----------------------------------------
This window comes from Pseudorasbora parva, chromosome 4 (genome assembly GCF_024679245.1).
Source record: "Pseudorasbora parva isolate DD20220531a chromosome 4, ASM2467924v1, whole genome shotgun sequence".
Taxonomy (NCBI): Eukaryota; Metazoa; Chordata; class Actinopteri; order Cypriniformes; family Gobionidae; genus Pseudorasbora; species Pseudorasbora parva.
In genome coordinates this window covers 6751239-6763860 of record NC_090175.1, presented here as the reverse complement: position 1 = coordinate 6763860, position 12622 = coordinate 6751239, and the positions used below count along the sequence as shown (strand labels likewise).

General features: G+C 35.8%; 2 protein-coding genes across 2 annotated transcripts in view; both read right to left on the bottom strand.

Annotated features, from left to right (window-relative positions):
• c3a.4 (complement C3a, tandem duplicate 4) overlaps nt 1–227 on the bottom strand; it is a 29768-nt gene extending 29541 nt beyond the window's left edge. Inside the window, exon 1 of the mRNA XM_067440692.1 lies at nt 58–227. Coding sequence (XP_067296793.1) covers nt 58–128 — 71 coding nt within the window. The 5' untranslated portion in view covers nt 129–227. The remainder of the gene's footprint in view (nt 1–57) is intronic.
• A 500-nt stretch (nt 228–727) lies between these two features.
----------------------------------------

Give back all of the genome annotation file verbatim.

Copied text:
This window comes from Pseudorasbora parva, chromosome 4 (genome assembly GCF_024679245.1).
Source record: "Pseudorasbora parva isolate DD20220531a chromosome 4, ASM2467924v1, whole genome shotgun sequence".
Taxonomy (NCBI): Eukaryota; Metazoa; Chordata; class Actinopteri; order Cypriniformes; family Gobionidae; genus Pseudorasbora; species Pseudorasbora parva.
In genome coordinates this window covers 6751239-6763860 of record NC_090175.1, presented here as the reverse complement: position 1 = coordinate 6763860, position 12622 = coordinate 6751239, and the positions used below count along the sequence as shown (strand labels likewise).

General features: G+C 35.8%; 2 protein-coding genes across 2 annotated transcripts in view; both read right to left on the bottom strand.

Annotated features, from left to right (window-relative positions):
• c3a.4 (complement C3a, tandem duplicate 4) overlaps nt 1–227 on the bottom strand; it is a 29768-nt gene extending 29541 nt beyond the window's left edge. Inside the window, exon 1 of the mRNA XM_067440692.1 lies at nt 58–227. Coding sequence (XP_067296793.1) covers nt 58–128 — 71 coding nt within the window. The 5' untranslated portion in view covers nt 129–227. The remainder of the gene's footprint in view (nt 1–57) is intronic.
• A 500-nt stretch (nt 228–727) lies between these two features.